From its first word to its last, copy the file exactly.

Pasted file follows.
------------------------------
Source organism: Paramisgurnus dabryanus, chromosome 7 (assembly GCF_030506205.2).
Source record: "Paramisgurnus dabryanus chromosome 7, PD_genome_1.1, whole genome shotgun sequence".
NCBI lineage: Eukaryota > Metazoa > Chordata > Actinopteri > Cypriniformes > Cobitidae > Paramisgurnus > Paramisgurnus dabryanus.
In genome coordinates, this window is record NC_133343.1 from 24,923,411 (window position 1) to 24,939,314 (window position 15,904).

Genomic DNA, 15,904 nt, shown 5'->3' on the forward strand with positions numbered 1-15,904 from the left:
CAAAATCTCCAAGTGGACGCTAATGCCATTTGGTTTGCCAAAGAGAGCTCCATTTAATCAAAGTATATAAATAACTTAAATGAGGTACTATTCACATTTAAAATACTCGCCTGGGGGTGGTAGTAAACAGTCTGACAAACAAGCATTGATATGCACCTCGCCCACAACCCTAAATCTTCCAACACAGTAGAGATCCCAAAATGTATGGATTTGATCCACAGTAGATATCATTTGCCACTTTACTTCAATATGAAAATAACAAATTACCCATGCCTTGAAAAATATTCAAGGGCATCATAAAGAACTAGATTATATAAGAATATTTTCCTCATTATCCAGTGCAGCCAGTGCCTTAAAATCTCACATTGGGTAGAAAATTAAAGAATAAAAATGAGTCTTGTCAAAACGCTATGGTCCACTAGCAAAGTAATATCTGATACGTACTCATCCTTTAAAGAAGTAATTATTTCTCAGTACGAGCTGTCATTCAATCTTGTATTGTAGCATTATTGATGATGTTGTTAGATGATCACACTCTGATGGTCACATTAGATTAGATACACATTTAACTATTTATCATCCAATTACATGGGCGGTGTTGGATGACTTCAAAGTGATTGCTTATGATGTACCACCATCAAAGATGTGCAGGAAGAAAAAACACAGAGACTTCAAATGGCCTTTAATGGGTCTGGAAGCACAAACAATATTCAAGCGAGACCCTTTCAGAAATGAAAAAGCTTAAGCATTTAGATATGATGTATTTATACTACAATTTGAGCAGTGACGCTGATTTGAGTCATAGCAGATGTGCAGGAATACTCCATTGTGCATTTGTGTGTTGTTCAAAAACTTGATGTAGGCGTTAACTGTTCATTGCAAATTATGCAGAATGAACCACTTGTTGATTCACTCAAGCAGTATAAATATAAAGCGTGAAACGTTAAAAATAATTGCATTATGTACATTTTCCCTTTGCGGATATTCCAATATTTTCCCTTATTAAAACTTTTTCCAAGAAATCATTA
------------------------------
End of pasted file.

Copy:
Source organism: Paramisgurnus dabryanus, chromosome 7 (assembly GCF_030506205.2).
Source record: "Paramisgurnus dabryanus chromosome 7, PD_genome_1.1, whole genome shotgun sequence".
NCBI lineage: Eukaryota > Metazoa > Chordata > Actinopteri > Cypriniformes > Cobitidae > Paramisgurnus > Paramisgurnus dabryanus.
In genome coordinates, this window is record NC_133343.1 from 24,923,411 (window position 1) to 24,939,314 (window position 15,904).

Genomic DNA, 15,904 nt, shown 5'->3' on the forward strand with positions numbered 1-15,904 from the left:
CAAAATCTCCAAGTGGACGCTAATGCCATTTGGTTTGCCAAAGAGAGCTCCATTTAATCAAAGTATATAAATAACTTAAATGAGGTACTATTCACATTTAAAATACTCGCCTGGGGGTGGTAGTAAACAGTCTGACAAACAAGCATTGATATGCACCTCGCCCACAACCCTAAATCTTCCAACACAGTAGAGATCCCAAAATGTATGGATTTGATCCACAGTAGATATCATTTGCCACTTTACTTCAATATGAAAATAACAAATTACCCATGCCTTGAAAAATATTCAAGGGCATCATAAAGAACTAGATTATATAAGAATATTTTCCTCATTATCCAGTGCAGCCAGTGCCTTAAAATCTCACATTGGGTAGAAAATTAAAGAATAAAAATGAGTCTTGTCAAAACGCTATGGTCCACTAGCAAAGTAATATCTGATACGTACTCATCCTTTAAAGAAGTAATTATTTCTCAGTACGAGCTGTCATTCAATCTTGTATTGTAGCATTATTGATGATGTTGTTAGATGATCACACTCTGATGGTCACATTAGATTAGATACACATTTAACTATTTATCATCCAATTACATGGGCGGTGTTGGATGACTTCAAAGTGATTGCTTATGATGTACCACCATCAAAGATGTGCAGGAAGAAAAAACACAGAGACTTCAAATGGCCTTTAATGGGTCTGGAAGCACAAACAATATTCAAGCGAGACCCTTTCAGAAATGAAAAAGCTTAAGCATTTAGATATGATGTATTTATACTACAATTTGAGCAGTGACGCTGATTTGAGTCATAGCAGATGTGCAGGAATACTCCATTGTGCATTTGTGTGTTGTTCAAAAACTTGATGTAGGCGTTAACTGTTCATTGCAAATTATGCAGAATGAACCACTTGTTGATTCACTCAAGCAGTATAAATATAAAGCGTGAAACGTTAAAAATAATTGCATTATGTACATTTTCCCTTTGCGGATATTCCAATATTTTCCCTTATTAAAACTTTTTCCAAGAAATCATTA